Reporting for Sustainability – GRI replaces G4 Guidelines with new GRI Standards
The organization responsible for developing one of the most respected sustainability reporting frameworks, the Global Reporting Initiative (GRI), introduced a new standard soberly entitled “GRI Standards” to replace the G4 Guidelines launched in 2013.
The implications are twofold: first, the main goal of the modifications is to reorganize existing content to facilitate the harmonization of the requirements with other standards. Second, the GRI Standards simplifies the language to clarify some concepts and make the framework more accessible.
Aligning reporting requirements with other frameworks dealing with sustainability issues such as the CDP Climate Change and Water questionnaires, or the UN Global Compact with the SDG Compass framework, improves consistency and comparability but also “avoids duplication of disclosure effort”. The GRI continues the harmonization effort initiated with the G4 Guidelines by providing linkage documents highlighting the connections between the GRI Standards and other frameworks and initiatives. This should enable organizations to fulfill multiple reporting requirements using the GRI Standards.
In Europe, harmonization has become even more critical with the introduction in 2017 of the Non-Financial Reporting Directive (NFRD). Under the new legislation, companies with more than 500 employees will be required to provide shareholders and other stakeholders with a meaningful, comprehensive view of their Corporate Social Responsibility (CSR) performance. Despite critics attacking the directive for its loose definition of ESG and lack of target-setting requirements, a revised version scheduled for 2018 is expected to raise the bar. In this context, the new GRI Standards also offers a solution for all entities to comply with the European legislation through a specific linkage document available here.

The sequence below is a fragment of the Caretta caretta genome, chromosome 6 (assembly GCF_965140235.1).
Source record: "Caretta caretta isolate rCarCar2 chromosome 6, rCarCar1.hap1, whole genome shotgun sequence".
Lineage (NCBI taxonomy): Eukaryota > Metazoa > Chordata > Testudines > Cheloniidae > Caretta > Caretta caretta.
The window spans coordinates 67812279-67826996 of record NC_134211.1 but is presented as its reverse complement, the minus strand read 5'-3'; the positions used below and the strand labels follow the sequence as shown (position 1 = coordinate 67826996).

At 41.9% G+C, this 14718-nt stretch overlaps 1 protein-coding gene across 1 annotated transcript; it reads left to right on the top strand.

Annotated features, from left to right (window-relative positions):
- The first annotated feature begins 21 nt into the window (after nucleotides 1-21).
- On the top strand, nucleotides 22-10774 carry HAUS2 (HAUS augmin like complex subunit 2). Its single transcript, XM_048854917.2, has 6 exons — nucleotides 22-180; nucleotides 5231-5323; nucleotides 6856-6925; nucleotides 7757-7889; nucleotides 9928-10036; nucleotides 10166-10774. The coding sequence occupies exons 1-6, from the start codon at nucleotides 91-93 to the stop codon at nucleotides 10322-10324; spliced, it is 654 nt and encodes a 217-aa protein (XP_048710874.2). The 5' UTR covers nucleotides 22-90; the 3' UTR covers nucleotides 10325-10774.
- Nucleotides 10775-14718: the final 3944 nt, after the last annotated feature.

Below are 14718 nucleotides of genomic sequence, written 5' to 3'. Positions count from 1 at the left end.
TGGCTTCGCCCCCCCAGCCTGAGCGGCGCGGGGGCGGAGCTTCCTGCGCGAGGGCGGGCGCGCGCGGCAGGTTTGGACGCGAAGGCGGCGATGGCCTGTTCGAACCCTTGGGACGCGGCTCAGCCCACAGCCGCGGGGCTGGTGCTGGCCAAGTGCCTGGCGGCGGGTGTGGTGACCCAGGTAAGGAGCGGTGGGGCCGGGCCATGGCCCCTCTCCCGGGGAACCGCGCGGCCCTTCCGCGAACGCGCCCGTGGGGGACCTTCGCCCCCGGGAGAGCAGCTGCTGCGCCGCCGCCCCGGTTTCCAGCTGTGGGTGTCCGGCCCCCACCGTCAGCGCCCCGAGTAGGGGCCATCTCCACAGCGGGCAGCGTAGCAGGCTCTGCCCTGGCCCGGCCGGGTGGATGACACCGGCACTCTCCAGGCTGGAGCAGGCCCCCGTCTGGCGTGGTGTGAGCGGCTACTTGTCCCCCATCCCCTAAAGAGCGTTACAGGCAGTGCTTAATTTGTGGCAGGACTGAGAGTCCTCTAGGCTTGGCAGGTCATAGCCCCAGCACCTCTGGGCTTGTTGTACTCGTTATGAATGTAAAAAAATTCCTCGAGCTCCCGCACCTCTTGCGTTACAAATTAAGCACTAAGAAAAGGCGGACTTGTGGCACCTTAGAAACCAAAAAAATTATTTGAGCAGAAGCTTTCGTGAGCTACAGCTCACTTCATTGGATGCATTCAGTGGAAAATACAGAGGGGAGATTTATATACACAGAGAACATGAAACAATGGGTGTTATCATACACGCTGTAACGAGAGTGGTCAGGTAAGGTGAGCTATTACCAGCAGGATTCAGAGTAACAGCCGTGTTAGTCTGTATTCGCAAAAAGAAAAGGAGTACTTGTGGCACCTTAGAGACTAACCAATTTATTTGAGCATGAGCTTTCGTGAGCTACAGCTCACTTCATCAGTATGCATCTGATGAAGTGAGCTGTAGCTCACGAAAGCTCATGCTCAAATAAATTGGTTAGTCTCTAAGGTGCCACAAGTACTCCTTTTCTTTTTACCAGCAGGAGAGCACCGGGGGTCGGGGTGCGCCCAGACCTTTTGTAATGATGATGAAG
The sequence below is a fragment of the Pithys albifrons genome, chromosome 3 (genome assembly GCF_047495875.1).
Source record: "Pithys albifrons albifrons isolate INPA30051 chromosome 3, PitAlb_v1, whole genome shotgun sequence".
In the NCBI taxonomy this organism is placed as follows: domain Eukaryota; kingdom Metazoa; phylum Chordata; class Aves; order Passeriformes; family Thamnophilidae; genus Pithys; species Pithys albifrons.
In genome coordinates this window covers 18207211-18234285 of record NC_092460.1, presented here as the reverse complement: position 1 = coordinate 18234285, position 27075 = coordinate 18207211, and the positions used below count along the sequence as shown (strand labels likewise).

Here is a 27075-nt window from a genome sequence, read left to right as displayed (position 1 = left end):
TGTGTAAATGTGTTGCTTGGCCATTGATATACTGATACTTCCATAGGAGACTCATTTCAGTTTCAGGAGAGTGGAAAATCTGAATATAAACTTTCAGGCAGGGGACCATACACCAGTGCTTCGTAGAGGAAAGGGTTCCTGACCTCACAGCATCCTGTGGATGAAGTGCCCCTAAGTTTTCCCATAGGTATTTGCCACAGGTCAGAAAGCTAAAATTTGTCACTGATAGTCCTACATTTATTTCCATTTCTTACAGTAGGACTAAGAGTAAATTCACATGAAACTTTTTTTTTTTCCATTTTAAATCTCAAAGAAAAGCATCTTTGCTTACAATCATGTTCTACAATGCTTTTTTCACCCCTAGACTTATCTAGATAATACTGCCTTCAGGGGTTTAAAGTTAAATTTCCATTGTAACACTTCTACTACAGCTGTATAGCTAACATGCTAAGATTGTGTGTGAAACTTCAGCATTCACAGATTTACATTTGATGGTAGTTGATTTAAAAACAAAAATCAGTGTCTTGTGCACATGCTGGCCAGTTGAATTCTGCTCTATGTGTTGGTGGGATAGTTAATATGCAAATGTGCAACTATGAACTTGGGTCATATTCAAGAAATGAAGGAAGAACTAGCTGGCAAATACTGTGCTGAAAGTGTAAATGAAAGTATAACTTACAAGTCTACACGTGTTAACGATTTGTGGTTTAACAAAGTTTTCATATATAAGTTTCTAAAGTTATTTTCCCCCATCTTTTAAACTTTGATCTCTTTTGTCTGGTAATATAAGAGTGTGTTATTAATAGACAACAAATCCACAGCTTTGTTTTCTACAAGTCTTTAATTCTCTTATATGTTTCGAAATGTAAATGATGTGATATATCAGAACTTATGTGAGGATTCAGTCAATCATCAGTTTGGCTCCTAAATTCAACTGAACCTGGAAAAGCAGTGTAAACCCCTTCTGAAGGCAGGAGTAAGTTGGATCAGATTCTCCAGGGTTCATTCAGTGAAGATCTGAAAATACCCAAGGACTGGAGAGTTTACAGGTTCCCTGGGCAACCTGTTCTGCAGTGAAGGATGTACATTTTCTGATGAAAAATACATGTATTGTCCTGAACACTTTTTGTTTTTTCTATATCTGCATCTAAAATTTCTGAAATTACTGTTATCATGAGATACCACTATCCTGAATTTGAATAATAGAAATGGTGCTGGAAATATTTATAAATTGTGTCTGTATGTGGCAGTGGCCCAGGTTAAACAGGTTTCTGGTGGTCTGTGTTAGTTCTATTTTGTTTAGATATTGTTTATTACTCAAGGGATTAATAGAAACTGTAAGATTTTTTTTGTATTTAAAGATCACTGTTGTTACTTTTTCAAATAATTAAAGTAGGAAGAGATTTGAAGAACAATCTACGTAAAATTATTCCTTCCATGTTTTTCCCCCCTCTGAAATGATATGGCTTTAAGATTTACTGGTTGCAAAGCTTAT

Companies already using the G4 guidelines will see no difference in terms of disclosures. Only some disclosure names have been updated while others have been moved to different sections. To assist sustainability reporting professionals transitioning from the G4 logic to the GRI Standards, GRI provides a mapping tool in the form of a spreadsheet available here.
On the other hand, all the reporting principles remain in place. Defining report content still depends on stakeholder inclusiveness, sustainability context, materiality and completeness while defining report quality requires accuracy, balance, clarity, comparability, reliability and timeliness of information.
Finally, all sector supplements developed under G3 and G3.1 and re-organized for use with G4 Guidelines remain valid and are recommended for use when reporting with the GRI Standards. GRI does plan to update and expand the Sector Disclosures starting in 2017.
All entities are encouraged to become familiar with and adopt the GRI Standards for their next sustainability report but at the latest by 1 July 2018 when G4 Guidelines will be officially phased out.
For more information:
GRI Standards page: https://www.globalreporting.org/standards
Recorded webinar: Introducing the GRI Standards